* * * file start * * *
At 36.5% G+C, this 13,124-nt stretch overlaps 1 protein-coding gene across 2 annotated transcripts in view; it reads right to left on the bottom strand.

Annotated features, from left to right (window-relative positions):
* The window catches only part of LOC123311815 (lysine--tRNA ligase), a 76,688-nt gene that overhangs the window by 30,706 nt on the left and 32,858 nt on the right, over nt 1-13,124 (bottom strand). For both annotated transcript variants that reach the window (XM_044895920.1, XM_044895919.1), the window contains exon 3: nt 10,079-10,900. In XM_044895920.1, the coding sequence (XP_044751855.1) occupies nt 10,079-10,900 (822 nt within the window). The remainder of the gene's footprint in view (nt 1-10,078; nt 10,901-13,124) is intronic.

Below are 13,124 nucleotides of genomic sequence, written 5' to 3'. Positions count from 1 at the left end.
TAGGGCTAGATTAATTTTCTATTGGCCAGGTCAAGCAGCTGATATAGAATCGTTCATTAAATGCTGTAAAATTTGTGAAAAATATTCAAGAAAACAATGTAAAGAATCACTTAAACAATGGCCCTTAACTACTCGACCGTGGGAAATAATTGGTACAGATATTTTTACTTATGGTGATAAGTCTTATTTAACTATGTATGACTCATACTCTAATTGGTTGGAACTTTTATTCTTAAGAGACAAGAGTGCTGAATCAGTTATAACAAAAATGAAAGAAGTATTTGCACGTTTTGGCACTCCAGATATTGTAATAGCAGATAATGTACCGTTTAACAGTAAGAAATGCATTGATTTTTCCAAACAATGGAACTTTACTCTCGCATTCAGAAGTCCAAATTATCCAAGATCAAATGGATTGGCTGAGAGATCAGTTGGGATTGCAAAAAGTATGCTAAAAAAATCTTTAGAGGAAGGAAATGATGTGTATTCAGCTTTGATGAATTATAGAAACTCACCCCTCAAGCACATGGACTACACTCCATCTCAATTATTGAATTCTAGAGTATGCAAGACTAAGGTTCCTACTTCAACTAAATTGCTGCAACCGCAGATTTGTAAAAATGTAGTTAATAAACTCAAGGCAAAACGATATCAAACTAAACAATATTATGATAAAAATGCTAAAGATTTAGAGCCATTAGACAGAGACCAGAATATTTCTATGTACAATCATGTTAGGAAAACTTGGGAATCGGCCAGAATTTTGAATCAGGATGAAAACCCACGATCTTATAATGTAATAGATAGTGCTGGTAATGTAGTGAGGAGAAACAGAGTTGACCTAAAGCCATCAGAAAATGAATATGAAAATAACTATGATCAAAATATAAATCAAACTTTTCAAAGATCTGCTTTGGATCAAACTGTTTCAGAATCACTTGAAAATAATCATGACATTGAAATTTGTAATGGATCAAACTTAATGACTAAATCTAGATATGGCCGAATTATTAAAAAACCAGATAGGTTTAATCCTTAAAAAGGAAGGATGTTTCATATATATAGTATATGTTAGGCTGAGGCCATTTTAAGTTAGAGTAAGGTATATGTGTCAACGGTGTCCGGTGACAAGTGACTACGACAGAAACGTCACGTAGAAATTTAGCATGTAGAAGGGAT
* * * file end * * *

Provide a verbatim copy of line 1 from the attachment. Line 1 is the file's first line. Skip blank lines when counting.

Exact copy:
At 36.5% G+C, this 13,124-nt stretch overlaps 1 protein-coding gene across 2 annotated transcripts in view; it reads right to left on the bottom strand.